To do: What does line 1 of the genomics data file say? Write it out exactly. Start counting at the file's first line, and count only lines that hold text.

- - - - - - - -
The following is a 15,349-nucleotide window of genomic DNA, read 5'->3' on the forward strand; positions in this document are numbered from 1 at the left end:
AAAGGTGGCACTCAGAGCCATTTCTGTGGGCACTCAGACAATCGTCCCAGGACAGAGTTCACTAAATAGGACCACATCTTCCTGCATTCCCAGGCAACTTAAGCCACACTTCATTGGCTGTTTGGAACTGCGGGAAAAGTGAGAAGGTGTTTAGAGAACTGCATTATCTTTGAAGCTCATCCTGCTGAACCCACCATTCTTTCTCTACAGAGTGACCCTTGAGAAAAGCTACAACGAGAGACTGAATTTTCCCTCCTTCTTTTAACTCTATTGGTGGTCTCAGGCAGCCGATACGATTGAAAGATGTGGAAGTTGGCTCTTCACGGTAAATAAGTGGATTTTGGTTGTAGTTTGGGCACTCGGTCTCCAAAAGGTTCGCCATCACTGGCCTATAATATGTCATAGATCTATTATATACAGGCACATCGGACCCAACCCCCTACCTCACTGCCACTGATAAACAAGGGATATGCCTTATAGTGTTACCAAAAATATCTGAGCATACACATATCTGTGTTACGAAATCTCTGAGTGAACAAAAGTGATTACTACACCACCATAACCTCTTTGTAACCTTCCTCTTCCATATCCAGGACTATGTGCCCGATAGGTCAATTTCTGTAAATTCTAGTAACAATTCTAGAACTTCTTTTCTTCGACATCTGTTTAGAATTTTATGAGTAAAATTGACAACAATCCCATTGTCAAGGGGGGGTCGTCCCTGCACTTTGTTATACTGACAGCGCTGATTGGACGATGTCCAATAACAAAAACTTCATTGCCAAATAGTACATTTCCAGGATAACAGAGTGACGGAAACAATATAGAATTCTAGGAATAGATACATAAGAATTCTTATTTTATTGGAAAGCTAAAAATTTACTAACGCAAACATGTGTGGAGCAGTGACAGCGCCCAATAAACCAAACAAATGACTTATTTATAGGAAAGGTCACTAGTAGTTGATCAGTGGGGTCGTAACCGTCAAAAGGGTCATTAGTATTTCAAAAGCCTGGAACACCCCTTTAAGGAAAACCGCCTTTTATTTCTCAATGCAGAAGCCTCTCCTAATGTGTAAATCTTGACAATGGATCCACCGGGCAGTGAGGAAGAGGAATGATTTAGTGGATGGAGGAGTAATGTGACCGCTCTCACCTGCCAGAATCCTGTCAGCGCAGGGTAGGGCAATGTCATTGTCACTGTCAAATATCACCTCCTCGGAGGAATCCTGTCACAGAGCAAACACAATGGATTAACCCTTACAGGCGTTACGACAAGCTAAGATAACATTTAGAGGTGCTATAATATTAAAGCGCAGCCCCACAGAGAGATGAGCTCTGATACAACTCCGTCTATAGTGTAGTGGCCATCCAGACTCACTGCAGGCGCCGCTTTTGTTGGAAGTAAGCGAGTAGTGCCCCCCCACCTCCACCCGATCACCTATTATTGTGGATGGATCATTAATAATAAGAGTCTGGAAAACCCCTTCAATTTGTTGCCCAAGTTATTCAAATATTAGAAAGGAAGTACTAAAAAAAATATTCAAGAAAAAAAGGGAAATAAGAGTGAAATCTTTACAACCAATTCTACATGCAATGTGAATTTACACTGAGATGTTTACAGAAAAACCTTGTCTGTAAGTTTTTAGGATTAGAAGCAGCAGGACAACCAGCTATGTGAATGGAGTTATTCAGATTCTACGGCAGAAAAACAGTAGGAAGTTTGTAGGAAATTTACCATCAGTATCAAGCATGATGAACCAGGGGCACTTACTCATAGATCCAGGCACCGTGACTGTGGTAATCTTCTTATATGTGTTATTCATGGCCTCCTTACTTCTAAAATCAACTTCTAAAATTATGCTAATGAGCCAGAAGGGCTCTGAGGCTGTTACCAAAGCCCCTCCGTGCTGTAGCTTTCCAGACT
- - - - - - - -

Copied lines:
The following is a 15,349-nucleotide window of genomic DNA, read 5'->3' on the forward strand; positions in this document are numbered from 1 at the left end: